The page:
Erwin Szeto [00:09:41] Oh boy, where we start because I want to dig right into it. But I also want to ask you about Costa Rica for six months. Is your ass posting those pictures when we’re freezing our nuts off minus whatever and snowstorms? Oh man, you’re like sunburn.

Sve Pavic [00:09:57] Yeah, I mean, it was really it was something that we’ve been wanting to do for a long time, and I’ll go through my whole how it went from like zero to where I am today. But with this was this was like always for me, like a lifelong goal to be able to travel, to be able to go to different countries and have a passive business model that every single month. I don’t have to work for this income. And so we spent six months in Costa Rica. We rented some amazing houses. We Airbnb, amazing houses there with pools by the ocean and went to the beach every single day. It was like literally amazing. And so we just had a daughter right now, so a young daughter with us. So she was like six months traveling. So that was all you know, she was six months when we were in Costa Rica and then, yeah, we just came back. So but now she’s like, yeah, like, you’re an almost year and a half, pretty much what’s so, so in Costa Rica, we went all over, but the two main places that we stayed at was Santa Teresa, which is like a small lake kind of hippie surf town where, we’re kind of coming in. It’s kind of like an under, I would say, developed place. I would say that would be if you’re looking for like, what exactly is Costa Rica like? That is the place to go, and that’s why we went there. But then we decided to move. Ground and travel, we switched up our Airbnb as we went around, and yeah, then we ended up in play Hotel Coco, which is like further north. This is on the west, on the Pacific side, so that the beaches was amazing. And yeah, like the thing is that it gets really hot there too. So you kind of learn,

Erwin Szeto [00:11:27] you know, you better not be complaining or freezing or not safe in winter.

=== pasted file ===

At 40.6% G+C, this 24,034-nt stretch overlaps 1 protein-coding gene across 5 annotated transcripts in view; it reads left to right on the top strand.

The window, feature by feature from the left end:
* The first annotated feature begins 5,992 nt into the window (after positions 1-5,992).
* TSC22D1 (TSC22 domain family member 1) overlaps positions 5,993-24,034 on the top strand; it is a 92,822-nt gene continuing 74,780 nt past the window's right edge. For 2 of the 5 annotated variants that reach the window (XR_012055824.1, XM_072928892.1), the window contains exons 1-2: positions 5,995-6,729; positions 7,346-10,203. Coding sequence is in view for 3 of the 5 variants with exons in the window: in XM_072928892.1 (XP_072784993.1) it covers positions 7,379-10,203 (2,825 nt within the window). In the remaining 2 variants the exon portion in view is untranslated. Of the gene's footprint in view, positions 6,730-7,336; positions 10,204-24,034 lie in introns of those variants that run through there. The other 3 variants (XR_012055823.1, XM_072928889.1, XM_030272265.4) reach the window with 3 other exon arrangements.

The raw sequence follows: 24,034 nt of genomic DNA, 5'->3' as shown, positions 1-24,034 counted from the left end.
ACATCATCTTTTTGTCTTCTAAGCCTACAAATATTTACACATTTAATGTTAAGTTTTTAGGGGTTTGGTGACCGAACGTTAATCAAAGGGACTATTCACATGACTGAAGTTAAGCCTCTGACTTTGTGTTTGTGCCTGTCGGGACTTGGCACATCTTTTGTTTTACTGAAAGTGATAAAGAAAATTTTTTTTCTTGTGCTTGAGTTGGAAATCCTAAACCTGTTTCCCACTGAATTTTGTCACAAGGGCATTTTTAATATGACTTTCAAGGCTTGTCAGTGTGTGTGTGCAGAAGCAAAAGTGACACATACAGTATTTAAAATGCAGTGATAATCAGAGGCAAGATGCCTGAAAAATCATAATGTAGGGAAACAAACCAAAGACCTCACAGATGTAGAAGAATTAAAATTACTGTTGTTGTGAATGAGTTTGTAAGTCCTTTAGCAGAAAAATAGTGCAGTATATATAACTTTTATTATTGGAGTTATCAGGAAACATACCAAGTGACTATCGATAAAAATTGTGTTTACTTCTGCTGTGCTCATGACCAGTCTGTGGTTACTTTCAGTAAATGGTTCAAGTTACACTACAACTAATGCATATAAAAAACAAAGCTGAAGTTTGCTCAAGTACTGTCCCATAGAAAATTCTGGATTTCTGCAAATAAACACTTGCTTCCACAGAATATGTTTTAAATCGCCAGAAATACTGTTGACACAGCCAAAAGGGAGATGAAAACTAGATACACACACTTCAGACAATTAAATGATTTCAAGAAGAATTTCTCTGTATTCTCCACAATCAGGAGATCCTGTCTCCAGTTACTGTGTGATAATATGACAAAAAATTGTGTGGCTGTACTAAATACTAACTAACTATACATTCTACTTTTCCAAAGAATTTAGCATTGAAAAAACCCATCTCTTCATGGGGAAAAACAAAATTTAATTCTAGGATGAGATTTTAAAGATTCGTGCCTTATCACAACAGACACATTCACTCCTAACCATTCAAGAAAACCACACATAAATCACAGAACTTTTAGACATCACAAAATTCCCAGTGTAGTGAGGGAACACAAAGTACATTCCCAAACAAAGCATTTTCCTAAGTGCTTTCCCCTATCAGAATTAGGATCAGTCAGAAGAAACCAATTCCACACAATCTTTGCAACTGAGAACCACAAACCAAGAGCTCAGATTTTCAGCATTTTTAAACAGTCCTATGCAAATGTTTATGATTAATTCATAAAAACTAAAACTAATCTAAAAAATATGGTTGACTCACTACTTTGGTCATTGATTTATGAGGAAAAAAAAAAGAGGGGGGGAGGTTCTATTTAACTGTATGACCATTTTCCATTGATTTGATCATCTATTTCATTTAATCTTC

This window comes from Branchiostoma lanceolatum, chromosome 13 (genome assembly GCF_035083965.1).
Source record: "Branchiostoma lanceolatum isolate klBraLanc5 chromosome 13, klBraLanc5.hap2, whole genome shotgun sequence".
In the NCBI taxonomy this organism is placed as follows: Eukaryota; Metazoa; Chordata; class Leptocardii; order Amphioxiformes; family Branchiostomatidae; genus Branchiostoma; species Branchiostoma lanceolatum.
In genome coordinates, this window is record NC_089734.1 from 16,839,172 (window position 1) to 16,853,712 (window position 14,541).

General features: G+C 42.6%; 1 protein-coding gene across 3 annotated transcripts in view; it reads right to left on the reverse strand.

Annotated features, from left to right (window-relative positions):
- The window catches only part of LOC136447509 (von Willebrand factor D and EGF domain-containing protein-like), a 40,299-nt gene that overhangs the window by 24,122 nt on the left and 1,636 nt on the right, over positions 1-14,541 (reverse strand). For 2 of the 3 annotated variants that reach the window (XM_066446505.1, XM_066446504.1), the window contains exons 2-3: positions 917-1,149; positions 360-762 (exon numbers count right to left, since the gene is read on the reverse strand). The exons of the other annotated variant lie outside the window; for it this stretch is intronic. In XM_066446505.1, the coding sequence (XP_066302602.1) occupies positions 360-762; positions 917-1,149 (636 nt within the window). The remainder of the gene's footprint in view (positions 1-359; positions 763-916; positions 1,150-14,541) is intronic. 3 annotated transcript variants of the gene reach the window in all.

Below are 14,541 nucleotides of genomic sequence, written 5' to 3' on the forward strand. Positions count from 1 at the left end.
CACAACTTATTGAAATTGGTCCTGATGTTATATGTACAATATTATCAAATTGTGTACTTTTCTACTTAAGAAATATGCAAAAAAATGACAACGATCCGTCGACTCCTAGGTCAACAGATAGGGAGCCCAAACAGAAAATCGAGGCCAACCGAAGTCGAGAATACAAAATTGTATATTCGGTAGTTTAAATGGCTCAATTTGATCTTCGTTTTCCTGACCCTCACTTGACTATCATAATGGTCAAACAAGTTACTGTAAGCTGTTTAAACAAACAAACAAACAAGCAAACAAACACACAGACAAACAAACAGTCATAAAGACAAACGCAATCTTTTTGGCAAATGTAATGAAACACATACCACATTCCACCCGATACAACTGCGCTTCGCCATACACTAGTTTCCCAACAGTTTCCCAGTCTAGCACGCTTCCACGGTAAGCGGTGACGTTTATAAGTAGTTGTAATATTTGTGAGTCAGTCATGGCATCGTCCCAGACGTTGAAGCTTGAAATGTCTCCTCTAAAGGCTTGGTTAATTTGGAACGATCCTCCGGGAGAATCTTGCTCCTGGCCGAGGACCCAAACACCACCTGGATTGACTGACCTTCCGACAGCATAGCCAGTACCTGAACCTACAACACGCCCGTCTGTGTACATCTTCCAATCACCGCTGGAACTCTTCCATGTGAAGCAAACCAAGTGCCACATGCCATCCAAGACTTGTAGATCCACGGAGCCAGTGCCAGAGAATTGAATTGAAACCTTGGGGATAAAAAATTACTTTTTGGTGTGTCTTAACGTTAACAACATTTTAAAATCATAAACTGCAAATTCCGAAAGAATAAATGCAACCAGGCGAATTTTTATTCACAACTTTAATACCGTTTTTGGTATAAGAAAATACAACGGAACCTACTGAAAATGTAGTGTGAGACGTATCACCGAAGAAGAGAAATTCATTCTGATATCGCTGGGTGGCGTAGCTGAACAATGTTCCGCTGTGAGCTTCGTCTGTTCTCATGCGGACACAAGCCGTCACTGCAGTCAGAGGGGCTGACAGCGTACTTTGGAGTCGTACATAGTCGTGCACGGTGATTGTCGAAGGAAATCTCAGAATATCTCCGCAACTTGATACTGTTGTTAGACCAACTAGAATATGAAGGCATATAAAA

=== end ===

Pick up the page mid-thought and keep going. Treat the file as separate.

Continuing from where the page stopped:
Sve Pavic [00:11:31] It was it was over 40 degrees, so it was pretty hot. But yeah, man, it was it was awesome. And that basically that trip proved to me that that this is like a really good passive business model. This can be done without you physically having to be there. Yes, you do have to have systems in place, people in place, all this kind of good stuff before you can do that. But the fact that it can be done, and not only that it can be done, but that like I was essentially managing my contractors as Real Estate investors. We do this, but I was doing this all from Costa Rica, right? And we’re like Facebook, you know, messaging each other and Facebook living and stuff like that. The fact that it could be done it was awesome and the fact that I grew my business as well while I was gone and it was just like a truly amazing experience and coming back, it just you take everything for granted here. I think in America, how easy we have things and there is definitely people have hardship there and it’s definitely a much more difficult life. So I definitely felt blessed when I came back here and made me grind harder to.

Erwin Szeto [00:12:30] I think they’re still pretty happy folks down there, though they do live in paradise,

Sve Pavic [00:12:34] they live in paradise. And the motto is Put a vida, which is pure life. The good life, you know, not stressing. And that’s all good. But, you know, still a shaky economy, shaky political kind of system like nothing, nothing dangerous or anything like that. But, you know, definitely not as First World Country, like we have it here in America or Canada. So wherever we’re behind there, but beautiful country, we love that we’ll be back there for sure. We’re scoping out some investment properties. Unfortunately, the Canadian dollar is so weak right now compared to the American. But yeah, you can get you can pick up property there for a hundred grand, you know, close to the ocean and Airbnb in and have it for free. No problem.

Erwin Szeto [00:13:13] That’s awesome. How much was it costing you for accommodation while you were in Costa Rica?